Mariah’s Wishes: Healing hearts, making a difference one stuffed animal at a time

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Mariah Roat was completing her last semester at Santa Rosa Junior College in 2013 with plans to attend a four-year college to study marketing when she found out she had stage 4 colon cancer.

Once the initial shock wore off, the 2009 Cloverdale High School grad’s positive, can-do attitude kicked back in. Within three days of her unexpected diagnosis, friends started planning fundraisers, with one group organizing a raffle that raised nearly $1,500 in only seven hours.

Roat had the kind of personality that drew people to her and a smile that could light up a room. She was usually at the center of any gathering, so when she died at the age of 23 in August 2014, just 10 months after her diagnosis, her friends and family were devastated.

Her big brother, Chris Boblitt, 32, struggled that first year. He felt he needed to find a way to channel his grief into something positive to honor his sister’s memory. He eventually came up with an idea to hand deliver teddy bears to sick children at Sutter, Kaiser and Santa Rosa Memorial hospitals during the Christmas holidays.

One night he had a dream and the name “Mariah’s Wishes” kept coming up. He knew then that needed to be the name.

“The first year I started this, I received approximately 50 teddy bears, which was amazing, and I was super excited to deliver them all,” recalled Boblitt, of Petaluma. “Then 2016 happened, and I was able to deliver a stunning total of 835 stuffed animals.”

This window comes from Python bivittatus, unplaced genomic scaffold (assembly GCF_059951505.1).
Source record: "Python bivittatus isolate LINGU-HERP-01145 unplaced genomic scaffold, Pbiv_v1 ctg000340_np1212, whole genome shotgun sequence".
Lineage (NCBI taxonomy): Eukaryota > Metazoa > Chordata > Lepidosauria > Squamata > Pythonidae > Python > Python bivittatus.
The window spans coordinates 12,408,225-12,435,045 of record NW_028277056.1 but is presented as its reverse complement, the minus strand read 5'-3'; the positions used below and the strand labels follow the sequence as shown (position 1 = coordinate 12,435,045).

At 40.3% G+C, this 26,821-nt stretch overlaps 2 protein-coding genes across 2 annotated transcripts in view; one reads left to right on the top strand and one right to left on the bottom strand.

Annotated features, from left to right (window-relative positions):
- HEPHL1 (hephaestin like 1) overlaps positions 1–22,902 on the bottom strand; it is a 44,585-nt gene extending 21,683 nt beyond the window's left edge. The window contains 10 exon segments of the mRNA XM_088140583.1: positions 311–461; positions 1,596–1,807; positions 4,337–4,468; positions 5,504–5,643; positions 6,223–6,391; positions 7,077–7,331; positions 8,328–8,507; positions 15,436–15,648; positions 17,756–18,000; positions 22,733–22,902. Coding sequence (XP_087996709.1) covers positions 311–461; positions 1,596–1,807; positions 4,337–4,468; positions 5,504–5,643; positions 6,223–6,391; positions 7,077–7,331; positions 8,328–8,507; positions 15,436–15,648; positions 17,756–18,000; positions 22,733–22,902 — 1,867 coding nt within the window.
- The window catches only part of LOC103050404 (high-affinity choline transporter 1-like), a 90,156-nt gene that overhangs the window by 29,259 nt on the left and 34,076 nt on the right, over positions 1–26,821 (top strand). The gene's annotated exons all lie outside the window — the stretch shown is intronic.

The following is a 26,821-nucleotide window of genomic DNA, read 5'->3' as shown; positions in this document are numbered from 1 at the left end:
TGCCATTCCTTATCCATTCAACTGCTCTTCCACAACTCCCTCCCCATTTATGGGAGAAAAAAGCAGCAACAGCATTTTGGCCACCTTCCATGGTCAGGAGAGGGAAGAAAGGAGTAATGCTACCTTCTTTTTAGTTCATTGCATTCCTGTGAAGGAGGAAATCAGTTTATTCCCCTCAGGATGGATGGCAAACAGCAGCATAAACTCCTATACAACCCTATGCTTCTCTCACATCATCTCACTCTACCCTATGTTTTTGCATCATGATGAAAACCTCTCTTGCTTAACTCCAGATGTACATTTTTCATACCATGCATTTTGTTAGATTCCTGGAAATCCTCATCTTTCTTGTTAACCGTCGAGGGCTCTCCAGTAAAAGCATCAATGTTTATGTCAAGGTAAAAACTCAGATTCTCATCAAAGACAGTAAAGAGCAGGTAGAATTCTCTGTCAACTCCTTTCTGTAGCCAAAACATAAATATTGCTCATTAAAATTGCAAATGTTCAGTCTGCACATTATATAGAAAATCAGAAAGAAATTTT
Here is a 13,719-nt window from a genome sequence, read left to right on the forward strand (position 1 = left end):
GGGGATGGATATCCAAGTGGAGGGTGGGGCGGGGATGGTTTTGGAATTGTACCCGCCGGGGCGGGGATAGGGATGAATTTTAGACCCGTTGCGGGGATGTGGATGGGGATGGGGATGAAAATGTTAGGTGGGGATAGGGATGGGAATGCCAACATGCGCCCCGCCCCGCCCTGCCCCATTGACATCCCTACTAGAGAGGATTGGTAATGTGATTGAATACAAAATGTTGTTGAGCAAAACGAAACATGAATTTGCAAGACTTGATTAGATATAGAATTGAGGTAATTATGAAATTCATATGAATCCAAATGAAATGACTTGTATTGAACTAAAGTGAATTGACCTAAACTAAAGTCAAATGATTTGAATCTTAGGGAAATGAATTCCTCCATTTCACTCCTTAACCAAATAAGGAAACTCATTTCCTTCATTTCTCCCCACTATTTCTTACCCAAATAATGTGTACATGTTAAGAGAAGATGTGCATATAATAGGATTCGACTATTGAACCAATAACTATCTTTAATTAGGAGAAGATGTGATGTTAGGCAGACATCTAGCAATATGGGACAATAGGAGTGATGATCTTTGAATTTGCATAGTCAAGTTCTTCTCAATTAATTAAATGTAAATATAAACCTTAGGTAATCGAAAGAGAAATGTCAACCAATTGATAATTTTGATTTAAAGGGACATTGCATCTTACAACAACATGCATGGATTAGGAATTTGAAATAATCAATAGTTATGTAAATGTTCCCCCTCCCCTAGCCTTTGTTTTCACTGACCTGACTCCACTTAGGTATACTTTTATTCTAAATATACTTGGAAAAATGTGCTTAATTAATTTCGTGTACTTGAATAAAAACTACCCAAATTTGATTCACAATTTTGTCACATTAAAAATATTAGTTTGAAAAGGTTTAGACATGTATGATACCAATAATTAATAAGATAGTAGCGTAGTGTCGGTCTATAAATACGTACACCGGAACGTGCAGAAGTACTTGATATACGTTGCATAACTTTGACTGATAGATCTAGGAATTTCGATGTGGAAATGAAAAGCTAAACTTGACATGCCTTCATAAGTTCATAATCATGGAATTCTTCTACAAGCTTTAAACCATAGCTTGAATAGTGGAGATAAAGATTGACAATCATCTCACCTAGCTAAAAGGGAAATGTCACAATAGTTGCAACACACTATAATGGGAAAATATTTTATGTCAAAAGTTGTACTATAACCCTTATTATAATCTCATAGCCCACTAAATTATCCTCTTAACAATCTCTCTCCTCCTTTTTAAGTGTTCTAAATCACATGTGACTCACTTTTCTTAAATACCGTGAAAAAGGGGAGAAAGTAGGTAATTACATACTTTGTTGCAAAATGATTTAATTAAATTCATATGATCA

The numbers have continued to increase each year. Boblitt estimates he has handed out more than 5,000 teddy bears and other stuffed animals in the past five years.

While continuing to deliver to hospitalized children in San Francisco, Oakland and throughout the North Bay, Boblitt has extended his outreach to include fire victims in Lake and Sonoma counties, local women’s shelters and students with special needs. The farthest he has traveled is to Valley Children’s Hospital in Madera.

In 2016, he learned about a 12-year-old boy named Campbell Remass, who was doing something similar in Hobart, Australia, except this young man was personally designing and sewing all the bears he distributed. He offered to send a few of his handmade bears to Boblitt.

Several local businesses, including Kay’s Jewelers, T.L. Tillett’s Automotive, Mercedes Benz of Santa Rosa, and the PetSmart stores in Santa Rosa and Rohnert Park have collected both stuffed animals and donations. Boblitt, who works as a heavy equipment operator, said his credit union, OE Federal Credit Union, also has gotten involved.

“They created teddy bears wearing orange safety vests with “Mariah’s Wishes” printed on the back,” he said. “Credit union members can buy a bear and then leave it in a collection box for me to pick up. The response has been tremendous, and I’ve been overwhelmed by their generosity.”

Usually, it’s just Boblitt and his girlfriend, Mikaela Gannon, who make all the deliveries, but others have joined them a number of times, including family members and credit union employees.

Not long ago, one of the employees at Boblitt’s work lost someone close to her. After some time had passed, he asked if she would like to come along and help deliver teddy bears to the children. He said she not only enjoyed the experience, she found it very healing.

“I can’t tell you how much this means to me that so many people are helping to keep my little sister living on by honoring her like this,” Boblitt said.

Before moving into his current home, Boblitt said his garage and apartment were being taken over by stuffed animals.

“Everywhere I’d look, there were boxes and plastic bags of stuffed animals,” he said, laughing. “Having more room has made a huge difference.”

Business and community members wanting to become part of the Mariah’s Wishes team can contact Boblitt at boblitt_chris@yahoo.com or 707-975-6454.

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